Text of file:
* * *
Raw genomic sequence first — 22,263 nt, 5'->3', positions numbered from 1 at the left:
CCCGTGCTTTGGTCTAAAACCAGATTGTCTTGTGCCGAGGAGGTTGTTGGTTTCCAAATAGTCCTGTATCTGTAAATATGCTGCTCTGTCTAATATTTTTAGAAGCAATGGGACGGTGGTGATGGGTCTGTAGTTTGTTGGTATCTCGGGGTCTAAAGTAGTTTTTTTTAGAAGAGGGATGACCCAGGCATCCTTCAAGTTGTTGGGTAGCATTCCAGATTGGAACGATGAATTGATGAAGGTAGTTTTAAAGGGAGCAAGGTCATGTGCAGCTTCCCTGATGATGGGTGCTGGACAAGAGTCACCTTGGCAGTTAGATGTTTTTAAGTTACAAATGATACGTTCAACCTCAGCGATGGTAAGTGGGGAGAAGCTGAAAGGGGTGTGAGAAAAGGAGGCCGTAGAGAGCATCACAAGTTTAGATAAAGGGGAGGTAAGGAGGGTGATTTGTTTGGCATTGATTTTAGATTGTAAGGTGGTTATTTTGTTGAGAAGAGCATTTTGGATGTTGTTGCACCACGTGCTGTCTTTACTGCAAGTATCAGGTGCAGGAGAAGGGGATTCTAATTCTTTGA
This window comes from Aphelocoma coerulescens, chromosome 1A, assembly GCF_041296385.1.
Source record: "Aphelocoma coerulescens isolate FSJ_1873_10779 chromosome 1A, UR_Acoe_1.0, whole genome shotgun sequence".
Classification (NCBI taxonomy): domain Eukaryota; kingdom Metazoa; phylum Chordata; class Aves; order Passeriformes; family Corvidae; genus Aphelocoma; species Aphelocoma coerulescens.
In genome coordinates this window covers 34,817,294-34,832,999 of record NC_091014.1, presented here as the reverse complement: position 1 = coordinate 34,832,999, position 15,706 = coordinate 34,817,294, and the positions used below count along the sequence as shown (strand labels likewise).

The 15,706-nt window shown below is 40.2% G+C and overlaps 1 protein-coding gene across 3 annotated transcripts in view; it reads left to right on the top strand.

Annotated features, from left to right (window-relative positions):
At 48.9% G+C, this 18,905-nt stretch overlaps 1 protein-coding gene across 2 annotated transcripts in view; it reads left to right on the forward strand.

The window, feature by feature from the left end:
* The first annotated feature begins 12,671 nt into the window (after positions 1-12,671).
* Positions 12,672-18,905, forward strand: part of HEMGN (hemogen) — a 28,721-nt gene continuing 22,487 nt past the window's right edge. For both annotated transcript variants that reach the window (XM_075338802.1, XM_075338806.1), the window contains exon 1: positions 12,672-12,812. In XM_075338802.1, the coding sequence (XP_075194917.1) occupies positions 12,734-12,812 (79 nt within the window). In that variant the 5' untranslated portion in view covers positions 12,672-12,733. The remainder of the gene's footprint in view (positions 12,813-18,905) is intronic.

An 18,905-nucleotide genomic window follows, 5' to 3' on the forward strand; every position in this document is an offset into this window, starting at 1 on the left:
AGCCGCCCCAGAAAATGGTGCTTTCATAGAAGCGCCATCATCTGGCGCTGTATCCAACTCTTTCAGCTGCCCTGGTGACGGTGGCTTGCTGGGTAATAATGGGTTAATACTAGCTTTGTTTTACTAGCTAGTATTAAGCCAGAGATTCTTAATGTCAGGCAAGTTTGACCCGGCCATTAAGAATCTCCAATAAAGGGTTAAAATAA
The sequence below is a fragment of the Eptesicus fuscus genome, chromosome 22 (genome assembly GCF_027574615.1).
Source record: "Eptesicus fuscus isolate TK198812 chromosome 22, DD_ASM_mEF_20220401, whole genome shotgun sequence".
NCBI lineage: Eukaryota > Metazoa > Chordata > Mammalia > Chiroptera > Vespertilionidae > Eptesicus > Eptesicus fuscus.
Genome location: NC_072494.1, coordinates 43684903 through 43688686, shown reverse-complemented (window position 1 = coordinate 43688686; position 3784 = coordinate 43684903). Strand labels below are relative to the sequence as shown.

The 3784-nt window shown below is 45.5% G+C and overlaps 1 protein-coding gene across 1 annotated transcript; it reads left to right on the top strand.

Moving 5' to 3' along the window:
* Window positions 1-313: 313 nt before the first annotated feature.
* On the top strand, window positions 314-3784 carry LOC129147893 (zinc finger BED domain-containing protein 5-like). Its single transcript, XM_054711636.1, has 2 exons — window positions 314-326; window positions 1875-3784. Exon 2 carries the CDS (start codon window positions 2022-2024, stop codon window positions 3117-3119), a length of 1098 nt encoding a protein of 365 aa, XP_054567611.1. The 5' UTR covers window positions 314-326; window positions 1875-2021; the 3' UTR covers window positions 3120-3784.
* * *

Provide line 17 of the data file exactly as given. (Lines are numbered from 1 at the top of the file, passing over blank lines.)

NCBI lineage: Eukaryota > Metazoa > Chordata > Mammalia > Chiroptera > Vespertilionidae > Eptesicus > Eptesicus fuscus.